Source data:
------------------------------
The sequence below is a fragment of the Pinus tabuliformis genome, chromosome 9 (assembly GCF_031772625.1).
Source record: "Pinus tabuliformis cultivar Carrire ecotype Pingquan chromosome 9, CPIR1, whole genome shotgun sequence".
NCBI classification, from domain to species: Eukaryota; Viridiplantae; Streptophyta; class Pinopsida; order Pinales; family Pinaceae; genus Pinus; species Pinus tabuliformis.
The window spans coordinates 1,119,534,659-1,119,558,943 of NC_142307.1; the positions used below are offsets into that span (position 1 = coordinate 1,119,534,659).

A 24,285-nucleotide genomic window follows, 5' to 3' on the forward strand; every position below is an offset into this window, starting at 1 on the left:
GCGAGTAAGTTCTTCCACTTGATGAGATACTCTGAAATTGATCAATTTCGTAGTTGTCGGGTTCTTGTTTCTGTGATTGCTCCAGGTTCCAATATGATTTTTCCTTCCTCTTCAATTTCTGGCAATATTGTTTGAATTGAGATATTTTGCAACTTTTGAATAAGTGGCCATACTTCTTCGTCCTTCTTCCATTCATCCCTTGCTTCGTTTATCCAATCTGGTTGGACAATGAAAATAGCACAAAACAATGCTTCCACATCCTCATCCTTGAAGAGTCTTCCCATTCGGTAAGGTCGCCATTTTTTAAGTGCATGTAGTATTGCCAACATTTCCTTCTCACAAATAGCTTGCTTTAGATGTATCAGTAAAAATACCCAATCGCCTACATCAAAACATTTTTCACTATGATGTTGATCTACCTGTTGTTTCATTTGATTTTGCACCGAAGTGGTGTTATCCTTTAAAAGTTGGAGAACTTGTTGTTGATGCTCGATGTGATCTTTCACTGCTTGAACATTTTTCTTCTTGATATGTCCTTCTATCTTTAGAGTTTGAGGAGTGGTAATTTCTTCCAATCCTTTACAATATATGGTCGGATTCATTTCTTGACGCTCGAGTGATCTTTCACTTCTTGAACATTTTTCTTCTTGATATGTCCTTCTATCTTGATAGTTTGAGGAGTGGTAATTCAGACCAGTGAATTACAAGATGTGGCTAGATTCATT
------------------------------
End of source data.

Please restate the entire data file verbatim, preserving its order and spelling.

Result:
The sequence below is a fragment of the Pinus tabuliformis genome, chromosome 9 (assembly GCF_031772625.1).
Source record: "Pinus tabuliformis cultivar Carrire ecotype Pingquan chromosome 9, CPIR1, whole genome shotgun sequence".
NCBI classification, from domain to species: Eukaryota; Viridiplantae; Streptophyta; class Pinopsida; order Pinales; family Pinaceae; genus Pinus; species Pinus tabuliformis.
The window spans coordinates 1,119,534,659-1,119,558,943 of NC_142307.1; the positions used below are offsets into that span (position 1 = coordinate 1,119,534,659).

A 24,285-nucleotide genomic window follows, 5' to 3' on the forward strand; every position below is an offset into this window, starting at 1 on the left:
GCGAGTAAGTTCTTCCACTTGATGAGATACTCTGAAATTGATCAATTTCGTAGTTGTCGGGTTCTTGTTTCTGTGATTGCTCCAGGTTCCAATATGATTTTTCCTTCCTCTTCAATTTCTGGCAATATTGTTTGAATTGAGATATTTTGCAACTTTTGAATAAGTGGCCATACTTCTTCGTCCTTCTTCCATTCATCCCTTGCTTCGTTTATCCAATCTGGTTGGACAATGAAAATAGCACAAAACAATGCTTCCACATCCTCATCCTTGAAGAGTCTTCCCATTCGGTAAGGTCGCCATTTTTTAAGTGCATGTAGTATTGCCAACATTTCCTTCTCACAAATAGCTTGCTTTAGATGTATCAGTAAAAATACCCAATCGCCTACATCAAAACATTTTTCACTATGATGTTGATCTACCTGTTGTTTCATTTGATTTTGCACCGAAGTGGTGTTATCCTTTAAAAGTTGGAGAACTTGTTGTTGATGCTCGATGTGATCTTTCACTGCTTGAACATTTTTCTTCTTGATATGTCCTTCTATCTTTAGAGTTTGAGGAGTGGTAATTTCTTCCAATCCTTTACAATATATGGTCGGATTCATTTCTTGACGCTCGAGTGATCTTTCACTTCTTGAACATTTTTCTTCTTGATATGTCCTTCTATCTTGATAGTTTGAGGAGTGGTAATTCAGACCAGTGAATTACAAGATGTGGCTAGATTCATT